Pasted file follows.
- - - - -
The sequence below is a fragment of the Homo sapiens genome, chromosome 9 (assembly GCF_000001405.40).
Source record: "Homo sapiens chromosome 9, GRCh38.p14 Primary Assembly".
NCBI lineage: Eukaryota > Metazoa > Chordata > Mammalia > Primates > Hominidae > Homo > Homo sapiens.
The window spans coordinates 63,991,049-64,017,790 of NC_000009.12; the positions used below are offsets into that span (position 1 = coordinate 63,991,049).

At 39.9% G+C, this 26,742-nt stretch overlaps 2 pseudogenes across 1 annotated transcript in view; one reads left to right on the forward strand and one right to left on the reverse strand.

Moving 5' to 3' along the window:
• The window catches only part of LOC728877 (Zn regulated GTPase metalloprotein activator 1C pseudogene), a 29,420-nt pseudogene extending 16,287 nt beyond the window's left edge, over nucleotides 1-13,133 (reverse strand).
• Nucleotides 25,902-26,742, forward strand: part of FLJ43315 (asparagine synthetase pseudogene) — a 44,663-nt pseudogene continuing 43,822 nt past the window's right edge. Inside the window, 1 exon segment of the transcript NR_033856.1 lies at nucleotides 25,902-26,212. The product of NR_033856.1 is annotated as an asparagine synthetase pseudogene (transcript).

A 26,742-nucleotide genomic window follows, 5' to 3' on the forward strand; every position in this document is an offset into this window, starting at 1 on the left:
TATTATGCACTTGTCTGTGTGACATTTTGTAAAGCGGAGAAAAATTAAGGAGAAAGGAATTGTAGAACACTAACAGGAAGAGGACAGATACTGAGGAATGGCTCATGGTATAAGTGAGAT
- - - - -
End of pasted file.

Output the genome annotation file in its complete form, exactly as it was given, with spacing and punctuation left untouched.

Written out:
The sequence below is a fragment of the Homo sapiens genome, chromosome 9 (assembly GCF_000001405.40).
Source record: "Homo sapiens chromosome 9, GRCh38.p14 Primary Assembly".
NCBI lineage: Eukaryota > Metazoa > Chordata > Mammalia > Primates > Hominidae > Homo > Homo sapiens.
The window spans coordinates 63,991,049-64,017,790 of NC_000009.12; the positions used below are offsets into that span (position 1 = coordinate 63,991,049).

At 39.9% G+C, this 26,742-nt stretch overlaps 2 pseudogenes across 1 annotated transcript in view; one reads left to right on the forward strand and one right to left on the reverse strand.

Moving 5' to 3' along the window:
• The window catches only part of LOC728877 (Zn regulated GTPase metalloprotein activator 1C pseudogene), a 29,420-nt pseudogene extending 16,287 nt beyond the window's left edge, over nucleotides 1-13,133 (reverse strand).
• Nucleotides 25,902-26,742, forward strand: part of FLJ43315 (asparagine synthetase pseudogene) — a 44,663-nt pseudogene continuing 43,822 nt past the window's right edge. Inside the window, 1 exon segment of the transcript NR_033856.1 lies at nucleotides 25,902-26,212. The product of NR_033856.1 is annotated as an asparagine synthetase pseudogene (transcript).

A 26,742-nucleotide genomic window follows, 5' to 3' on the forward strand; every position in this document is an offset into this window, starting at 1 on the left:
TATTATGCACTTGTCTGTGTGACATTTTGTAAAGCGGAGAAAAATTAAGGAGAAAGGAATTGTAGAACACTAACAGGAAGAGGACAGATACTGAGGAATGGCTCATGGTATAAGTGAGAT